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More than a feeling: Autonomous sensory meridian response (ASMR) is characterized by reliable changes in affect and physiology

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  • CT More than a feeling: Autonomous sensory meridian response (ASMR) is characterized by reliable changes in affect and physiology

    https://www.sciencedaily.com/release...0621101334.htm Abstract

    Autonomous Sensory Meridian Response (ASMR) describes the experience of tingling sensations in the crown of the head, in response to a range of audio-visual triggers such as whispering, tapping, and hand movements. Public interest in ASMR has risen dramatically and ASMR experiencers watch ASMR videos to promote relaxation and sleep. Unlike ostensibly similar emotional experiences such as “aesthetic chills” from music and awe-inspiring scenarios, the psychological basis of ASMR has not yet been established. We present two studies (one large-scale online experiment; one laboratory study) that test the emotional and physiological correlates of the ASMR response. Both studies showed that watching ASMR videos increased pleasant affect only in people who experienced ASMR. Study 2 showed that ASMR was associated with reduced heart rate and increased skin conductance levels. Findings indicate that ASMR is a reliable and physiologically-rooted experience that may have therapeutic benefits for mental and physical health.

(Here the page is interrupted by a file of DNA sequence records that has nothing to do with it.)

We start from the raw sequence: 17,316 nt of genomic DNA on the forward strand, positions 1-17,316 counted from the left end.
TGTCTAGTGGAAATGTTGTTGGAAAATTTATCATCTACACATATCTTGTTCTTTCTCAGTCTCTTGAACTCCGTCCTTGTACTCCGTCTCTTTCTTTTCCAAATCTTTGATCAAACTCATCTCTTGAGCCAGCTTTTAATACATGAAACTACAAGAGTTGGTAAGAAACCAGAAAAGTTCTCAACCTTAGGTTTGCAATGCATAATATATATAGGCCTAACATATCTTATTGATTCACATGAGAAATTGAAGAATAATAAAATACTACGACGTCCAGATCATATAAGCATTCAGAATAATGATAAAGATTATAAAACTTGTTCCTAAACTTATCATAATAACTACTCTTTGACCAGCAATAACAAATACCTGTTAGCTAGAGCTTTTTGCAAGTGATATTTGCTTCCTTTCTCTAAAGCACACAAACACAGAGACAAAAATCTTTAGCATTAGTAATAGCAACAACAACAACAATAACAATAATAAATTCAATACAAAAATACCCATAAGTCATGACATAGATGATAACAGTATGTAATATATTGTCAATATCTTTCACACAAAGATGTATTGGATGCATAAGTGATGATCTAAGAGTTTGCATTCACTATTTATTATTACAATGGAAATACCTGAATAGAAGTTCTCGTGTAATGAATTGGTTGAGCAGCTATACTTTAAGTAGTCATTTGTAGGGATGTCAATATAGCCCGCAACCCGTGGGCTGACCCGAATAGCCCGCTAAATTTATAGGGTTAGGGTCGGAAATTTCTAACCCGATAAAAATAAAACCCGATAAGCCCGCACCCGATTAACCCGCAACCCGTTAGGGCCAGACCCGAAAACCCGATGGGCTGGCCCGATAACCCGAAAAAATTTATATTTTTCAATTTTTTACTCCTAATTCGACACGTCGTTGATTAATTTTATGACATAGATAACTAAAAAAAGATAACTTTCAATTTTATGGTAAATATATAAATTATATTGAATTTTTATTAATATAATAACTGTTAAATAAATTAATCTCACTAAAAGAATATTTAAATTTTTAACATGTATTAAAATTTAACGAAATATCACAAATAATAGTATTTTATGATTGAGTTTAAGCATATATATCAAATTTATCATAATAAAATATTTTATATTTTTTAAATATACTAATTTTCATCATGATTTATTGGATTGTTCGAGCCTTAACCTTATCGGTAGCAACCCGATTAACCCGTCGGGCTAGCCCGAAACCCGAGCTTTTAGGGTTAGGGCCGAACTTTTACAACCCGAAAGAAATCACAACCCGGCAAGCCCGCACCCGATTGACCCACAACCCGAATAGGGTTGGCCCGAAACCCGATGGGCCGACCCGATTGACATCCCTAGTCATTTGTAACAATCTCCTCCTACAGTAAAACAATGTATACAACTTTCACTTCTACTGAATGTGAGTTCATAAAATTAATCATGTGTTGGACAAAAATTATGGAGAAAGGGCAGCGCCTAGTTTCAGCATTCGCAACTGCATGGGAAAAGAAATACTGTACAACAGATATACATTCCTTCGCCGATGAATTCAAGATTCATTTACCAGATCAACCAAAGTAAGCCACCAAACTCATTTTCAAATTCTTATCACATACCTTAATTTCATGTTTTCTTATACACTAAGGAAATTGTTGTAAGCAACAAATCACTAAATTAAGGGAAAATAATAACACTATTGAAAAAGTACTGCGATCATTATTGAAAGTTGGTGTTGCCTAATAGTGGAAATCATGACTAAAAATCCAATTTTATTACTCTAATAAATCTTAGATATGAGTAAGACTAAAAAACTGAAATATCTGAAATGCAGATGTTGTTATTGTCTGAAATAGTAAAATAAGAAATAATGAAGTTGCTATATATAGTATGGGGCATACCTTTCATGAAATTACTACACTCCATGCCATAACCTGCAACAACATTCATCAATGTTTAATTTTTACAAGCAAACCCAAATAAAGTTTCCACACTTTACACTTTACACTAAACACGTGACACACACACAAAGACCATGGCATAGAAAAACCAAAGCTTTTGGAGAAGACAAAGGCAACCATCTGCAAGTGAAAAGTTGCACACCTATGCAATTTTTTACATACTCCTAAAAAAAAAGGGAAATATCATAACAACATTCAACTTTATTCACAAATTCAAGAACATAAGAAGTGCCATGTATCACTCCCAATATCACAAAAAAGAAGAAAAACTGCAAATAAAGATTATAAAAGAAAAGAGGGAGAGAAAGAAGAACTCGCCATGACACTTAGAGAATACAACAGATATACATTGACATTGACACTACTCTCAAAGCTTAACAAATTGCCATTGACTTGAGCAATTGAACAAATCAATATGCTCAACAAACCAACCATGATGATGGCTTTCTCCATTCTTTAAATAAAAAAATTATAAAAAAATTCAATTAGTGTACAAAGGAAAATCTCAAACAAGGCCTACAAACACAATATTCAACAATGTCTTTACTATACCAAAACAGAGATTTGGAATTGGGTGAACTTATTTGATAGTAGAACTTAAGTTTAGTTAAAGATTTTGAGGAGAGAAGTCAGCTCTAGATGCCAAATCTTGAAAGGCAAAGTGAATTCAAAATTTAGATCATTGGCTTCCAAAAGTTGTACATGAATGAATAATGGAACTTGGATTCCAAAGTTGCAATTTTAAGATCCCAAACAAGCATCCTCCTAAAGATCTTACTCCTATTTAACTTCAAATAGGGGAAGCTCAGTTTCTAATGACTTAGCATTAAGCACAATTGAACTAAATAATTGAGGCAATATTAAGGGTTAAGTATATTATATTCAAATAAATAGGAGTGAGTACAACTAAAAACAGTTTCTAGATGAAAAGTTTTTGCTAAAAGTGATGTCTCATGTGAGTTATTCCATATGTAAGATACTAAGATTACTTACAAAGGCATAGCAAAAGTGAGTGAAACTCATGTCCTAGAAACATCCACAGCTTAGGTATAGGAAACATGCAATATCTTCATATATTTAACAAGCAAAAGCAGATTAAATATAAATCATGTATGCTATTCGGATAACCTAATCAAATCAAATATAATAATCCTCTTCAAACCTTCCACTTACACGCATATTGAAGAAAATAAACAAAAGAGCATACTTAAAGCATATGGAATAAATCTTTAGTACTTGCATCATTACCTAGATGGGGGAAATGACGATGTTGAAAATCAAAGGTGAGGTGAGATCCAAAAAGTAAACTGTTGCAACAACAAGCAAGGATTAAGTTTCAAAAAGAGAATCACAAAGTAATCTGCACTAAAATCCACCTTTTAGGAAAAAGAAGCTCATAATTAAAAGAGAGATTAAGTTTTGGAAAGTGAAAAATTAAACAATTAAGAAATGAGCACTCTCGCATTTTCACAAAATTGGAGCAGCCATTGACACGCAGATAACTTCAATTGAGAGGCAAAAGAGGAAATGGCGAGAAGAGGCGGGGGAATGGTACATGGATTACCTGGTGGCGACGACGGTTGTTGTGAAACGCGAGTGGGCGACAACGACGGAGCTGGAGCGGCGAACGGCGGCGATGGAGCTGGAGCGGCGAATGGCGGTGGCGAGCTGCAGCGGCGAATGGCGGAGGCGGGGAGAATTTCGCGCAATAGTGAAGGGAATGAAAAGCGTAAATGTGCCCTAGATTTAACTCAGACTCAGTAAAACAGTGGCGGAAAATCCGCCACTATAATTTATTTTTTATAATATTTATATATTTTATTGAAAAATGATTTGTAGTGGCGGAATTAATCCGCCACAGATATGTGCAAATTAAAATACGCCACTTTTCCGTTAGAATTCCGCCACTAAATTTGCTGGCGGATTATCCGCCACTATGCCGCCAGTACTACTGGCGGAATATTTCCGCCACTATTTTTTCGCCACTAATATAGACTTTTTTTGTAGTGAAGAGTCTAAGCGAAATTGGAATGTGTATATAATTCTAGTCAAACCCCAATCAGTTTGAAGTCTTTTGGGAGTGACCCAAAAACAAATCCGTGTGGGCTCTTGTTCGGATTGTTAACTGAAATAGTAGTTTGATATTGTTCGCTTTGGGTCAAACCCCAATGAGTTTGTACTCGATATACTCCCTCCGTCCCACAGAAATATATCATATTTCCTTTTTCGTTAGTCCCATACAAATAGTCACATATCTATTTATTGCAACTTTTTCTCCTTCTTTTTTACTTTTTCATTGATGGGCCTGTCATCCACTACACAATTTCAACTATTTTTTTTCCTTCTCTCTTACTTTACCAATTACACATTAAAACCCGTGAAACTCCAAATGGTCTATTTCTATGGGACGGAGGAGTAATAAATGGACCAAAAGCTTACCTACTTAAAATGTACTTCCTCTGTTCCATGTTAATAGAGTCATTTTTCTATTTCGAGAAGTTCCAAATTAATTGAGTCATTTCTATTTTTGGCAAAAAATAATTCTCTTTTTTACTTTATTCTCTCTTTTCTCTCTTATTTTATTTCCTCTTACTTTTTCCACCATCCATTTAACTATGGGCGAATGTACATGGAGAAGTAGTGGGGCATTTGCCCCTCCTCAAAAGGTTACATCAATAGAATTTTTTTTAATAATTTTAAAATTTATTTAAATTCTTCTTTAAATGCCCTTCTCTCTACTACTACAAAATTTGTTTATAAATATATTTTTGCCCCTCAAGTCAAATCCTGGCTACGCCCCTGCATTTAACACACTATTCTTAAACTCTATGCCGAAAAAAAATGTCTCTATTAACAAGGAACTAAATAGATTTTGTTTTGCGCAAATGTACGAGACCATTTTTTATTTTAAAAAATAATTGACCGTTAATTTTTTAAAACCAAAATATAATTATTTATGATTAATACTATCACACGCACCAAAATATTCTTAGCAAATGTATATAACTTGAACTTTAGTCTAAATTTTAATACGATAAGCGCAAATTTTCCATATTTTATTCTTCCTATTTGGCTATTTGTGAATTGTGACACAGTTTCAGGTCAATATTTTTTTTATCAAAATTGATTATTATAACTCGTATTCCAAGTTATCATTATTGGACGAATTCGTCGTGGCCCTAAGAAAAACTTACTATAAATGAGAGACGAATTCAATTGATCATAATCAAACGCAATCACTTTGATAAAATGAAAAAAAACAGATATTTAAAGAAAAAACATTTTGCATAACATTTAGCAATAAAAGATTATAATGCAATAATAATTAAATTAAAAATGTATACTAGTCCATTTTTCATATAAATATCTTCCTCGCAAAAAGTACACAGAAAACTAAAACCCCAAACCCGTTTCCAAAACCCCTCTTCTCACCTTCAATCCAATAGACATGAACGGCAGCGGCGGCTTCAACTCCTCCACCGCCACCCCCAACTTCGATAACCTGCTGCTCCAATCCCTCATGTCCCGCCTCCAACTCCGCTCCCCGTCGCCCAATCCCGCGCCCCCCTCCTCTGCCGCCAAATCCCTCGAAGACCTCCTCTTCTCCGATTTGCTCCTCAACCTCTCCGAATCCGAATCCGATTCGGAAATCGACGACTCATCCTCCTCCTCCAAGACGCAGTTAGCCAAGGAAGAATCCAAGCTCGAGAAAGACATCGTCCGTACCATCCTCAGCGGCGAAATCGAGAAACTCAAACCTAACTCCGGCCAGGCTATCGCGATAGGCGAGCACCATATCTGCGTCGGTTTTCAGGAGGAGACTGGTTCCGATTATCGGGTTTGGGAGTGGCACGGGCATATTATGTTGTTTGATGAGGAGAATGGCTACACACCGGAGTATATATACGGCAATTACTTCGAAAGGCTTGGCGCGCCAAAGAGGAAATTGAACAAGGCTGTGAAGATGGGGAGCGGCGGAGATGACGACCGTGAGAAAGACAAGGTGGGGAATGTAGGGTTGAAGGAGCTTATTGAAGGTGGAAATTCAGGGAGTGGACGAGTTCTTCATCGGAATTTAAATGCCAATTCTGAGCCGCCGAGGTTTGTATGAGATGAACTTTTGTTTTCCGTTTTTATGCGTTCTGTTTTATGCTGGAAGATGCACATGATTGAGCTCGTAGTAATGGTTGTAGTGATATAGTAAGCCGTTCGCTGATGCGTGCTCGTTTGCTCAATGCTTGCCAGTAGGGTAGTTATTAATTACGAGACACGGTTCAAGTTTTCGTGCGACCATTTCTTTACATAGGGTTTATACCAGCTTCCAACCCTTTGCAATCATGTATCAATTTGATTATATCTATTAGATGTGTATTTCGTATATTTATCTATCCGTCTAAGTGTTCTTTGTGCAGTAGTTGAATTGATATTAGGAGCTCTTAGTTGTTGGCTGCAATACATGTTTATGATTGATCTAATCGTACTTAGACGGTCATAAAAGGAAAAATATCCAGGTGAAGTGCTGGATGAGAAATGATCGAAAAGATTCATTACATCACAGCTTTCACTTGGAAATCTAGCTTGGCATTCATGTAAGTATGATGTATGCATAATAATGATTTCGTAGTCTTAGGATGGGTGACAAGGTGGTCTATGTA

There are YouTube videos on this. Scratching, whispering, clicking sounds can induce it, as can touch. I have thought for some years now that manual therapy addicts are looking for sensation and have been reluctant to provide it. Many of my patients now go to other manual therapists for the feel good factor. The reason I don't want to provide it myself, is that I am not convinced that it moves them on, it can become a trap. I still use my hands to cue relaxation, but only to prove to patients that it is possible, I don't let them lie there for half an hour as though they were in the bath tub, I don't think that is what we are for. Others may disagree. I would like to read counter arguments, if there are any out there.
    Jo Bowyer
    Chartered Physiotherapist Registered Osteopath.
    "Out beyond ideas of wrongdoing and rightdoing,there is a field. I'll meet you there." Rumi

  • #2
    Jo, those videos make me twitch (tho my daughter finds them relaxing). I'd rather just plug my vagus nerve stimulator into my ear and downregulate my brainstem from the inside out. There's bliss for ya.

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    • #3
      Hi Cathy,

      The videos make me feel cognitively uncomfortable, because they work on me and I can so easily see why people like them. I find that some of the osteopathic head holding techniques put people into a very relaxed state, although this is often preceeded by chills and tingling starting in the head and neck and spreading through the body. It is a useful tool to get people engaged so long as they are prepared to move and load afterwards. The problem is that some people would prefer to stay where they are and continue believing that they need to carry on "having treatment" rather than getting on with getting themselves fit for purpose.
      Last edited by Jo Bowyer; 23-06-2018, 03:28 PM.
      Jo Bowyer
      Chartered Physiotherapist Registered Osteopath.
      "Out beyond ideas of wrongdoing and rightdoing,there is a field. I'll meet you there." Rumi

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